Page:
I learned that the lucidity of the argument may have little consequence. I was upbraided for failing to provide the legislature with specific means of cost savings through transfer of mental health services to the "private sector", although there is no private sector entity with the duty to provide mental health services to the chronically mentally ill on a statewide basis. And even if existing, no private sector entity has the resources to provide such. The tone of questions made it plain that legislators would prefer to have government provide all the goods and services that governments rightly provide, but at no cost, or with private sector funding.Rep. Wayne Christian was the main legislator pushing Jennings for a "private sector" solution for mentally ill defendants in the justice system. It was at times an almost abusrdist discussion: Around the room, looks of befuddlement flashed across most faces in the audience as the same questions ran through everyone's mind: What "private sector" services is Christian talking about? Does he understand Jennings is discussing mentally ill homeless people cycling in and out of the jail? Who believes there is a "private sector" solution for that? The private sector needs customers to be economically viable, and the only customer in sight who might pay for treatment of indigent, mentally ill defendants is government. I can understand Dr. Jennings frustration; the exchange was flat out surreal.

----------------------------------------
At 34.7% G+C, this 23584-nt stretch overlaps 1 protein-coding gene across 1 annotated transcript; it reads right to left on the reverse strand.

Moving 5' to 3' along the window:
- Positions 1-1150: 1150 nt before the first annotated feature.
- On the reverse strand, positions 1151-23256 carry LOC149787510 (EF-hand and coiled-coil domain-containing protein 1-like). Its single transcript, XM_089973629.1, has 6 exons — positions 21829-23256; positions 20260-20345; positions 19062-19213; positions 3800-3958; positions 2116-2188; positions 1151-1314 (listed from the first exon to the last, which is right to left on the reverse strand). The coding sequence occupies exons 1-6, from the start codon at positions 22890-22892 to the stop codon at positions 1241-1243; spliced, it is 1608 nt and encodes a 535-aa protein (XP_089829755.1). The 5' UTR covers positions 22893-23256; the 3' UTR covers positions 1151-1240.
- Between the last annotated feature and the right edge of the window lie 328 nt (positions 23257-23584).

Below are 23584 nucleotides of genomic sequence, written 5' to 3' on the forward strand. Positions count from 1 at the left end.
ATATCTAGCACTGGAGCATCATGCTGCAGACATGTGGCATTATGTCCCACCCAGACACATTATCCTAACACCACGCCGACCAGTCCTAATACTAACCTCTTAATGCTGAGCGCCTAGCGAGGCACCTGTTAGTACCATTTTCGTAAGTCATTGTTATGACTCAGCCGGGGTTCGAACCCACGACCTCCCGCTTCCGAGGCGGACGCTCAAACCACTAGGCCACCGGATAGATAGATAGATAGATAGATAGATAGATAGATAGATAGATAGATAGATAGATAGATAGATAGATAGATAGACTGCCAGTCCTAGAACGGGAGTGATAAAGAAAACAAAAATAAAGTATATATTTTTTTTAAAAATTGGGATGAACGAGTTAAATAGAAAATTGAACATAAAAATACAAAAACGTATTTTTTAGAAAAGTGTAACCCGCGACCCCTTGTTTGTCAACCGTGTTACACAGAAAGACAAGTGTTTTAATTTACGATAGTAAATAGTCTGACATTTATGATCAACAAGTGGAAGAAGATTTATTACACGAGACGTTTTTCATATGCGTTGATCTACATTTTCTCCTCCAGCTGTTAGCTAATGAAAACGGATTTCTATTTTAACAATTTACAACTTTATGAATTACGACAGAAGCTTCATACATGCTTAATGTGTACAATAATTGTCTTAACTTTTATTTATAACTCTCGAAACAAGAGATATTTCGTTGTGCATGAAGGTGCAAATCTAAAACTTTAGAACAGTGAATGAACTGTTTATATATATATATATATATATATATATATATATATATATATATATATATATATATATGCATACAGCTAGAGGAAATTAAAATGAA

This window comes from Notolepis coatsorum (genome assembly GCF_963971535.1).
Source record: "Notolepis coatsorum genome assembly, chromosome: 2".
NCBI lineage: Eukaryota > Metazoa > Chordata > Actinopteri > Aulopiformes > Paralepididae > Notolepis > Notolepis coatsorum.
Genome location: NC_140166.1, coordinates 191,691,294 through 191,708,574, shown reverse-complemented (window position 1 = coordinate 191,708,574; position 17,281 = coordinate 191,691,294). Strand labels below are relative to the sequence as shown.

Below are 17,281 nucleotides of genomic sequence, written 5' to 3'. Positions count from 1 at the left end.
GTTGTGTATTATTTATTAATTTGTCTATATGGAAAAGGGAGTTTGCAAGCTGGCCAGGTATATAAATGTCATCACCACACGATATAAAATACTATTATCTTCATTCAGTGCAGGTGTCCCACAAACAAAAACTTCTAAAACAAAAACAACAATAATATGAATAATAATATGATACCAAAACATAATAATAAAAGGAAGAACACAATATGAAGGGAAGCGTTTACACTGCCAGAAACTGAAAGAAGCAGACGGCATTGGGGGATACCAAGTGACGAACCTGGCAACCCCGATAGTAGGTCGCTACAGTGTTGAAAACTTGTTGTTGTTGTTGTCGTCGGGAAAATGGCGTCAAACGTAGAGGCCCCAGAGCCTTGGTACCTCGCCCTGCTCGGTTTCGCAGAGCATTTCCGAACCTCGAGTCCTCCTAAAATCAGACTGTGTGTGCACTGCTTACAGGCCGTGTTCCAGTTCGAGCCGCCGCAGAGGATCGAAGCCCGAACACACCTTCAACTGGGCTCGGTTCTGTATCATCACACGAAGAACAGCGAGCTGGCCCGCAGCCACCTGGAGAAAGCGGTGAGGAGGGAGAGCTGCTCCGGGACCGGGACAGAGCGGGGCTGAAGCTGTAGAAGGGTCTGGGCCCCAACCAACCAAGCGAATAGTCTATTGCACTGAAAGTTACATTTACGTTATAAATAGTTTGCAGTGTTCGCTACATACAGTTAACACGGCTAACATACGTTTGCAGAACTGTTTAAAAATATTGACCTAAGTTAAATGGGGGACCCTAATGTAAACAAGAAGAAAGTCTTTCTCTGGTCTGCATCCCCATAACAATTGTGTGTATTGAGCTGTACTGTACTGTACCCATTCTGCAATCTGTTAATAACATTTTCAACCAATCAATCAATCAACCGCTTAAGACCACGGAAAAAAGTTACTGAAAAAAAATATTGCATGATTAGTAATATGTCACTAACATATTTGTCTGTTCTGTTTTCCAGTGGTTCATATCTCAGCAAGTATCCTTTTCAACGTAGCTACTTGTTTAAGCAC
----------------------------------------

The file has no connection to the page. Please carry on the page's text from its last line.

I get that Rep. Christian doesn't want to spend more money, but that particular discussion needed a serious reality check. Since he and others on the committee at times didn't seem to grasp Jennings' key points, I'll close by reiterating them here in his own words:
the charge of the committee was to address whether alternative sentencing for mentally ill persons would be desirable. I argued simply that no changes in sentencing were needed -- because it would be difficult to craft, impossible to implement as it would trade on definitions of applicability, and moreover, courts already have the option of considering a defendant's state of mind as either mitigating or exculpating.Jennings was sensibly suggesting counties and the Lege spend pennies to save dollars. Christian, by contrast, would have the state save pennies today, even if it means the dollars required tomorrow are compounded. Ironically, Jennings' is actually the more fiscally conservative view.
On the other hand, diversion strategies for the lower-level misdemeanor offender could have enormous cost benefits and not compromise public safety. As well, pre-trial jail psychiatric services could be provided at modest direct cost through the use of physician extenders, and provide just that opportunity for stabilization necessary to enable rapid disposition of the matter, shortening any period of confinement. Finally, I argued that opportunities for post-disposition placement tiered to the acuity of the person would dramatically reduce recidivism.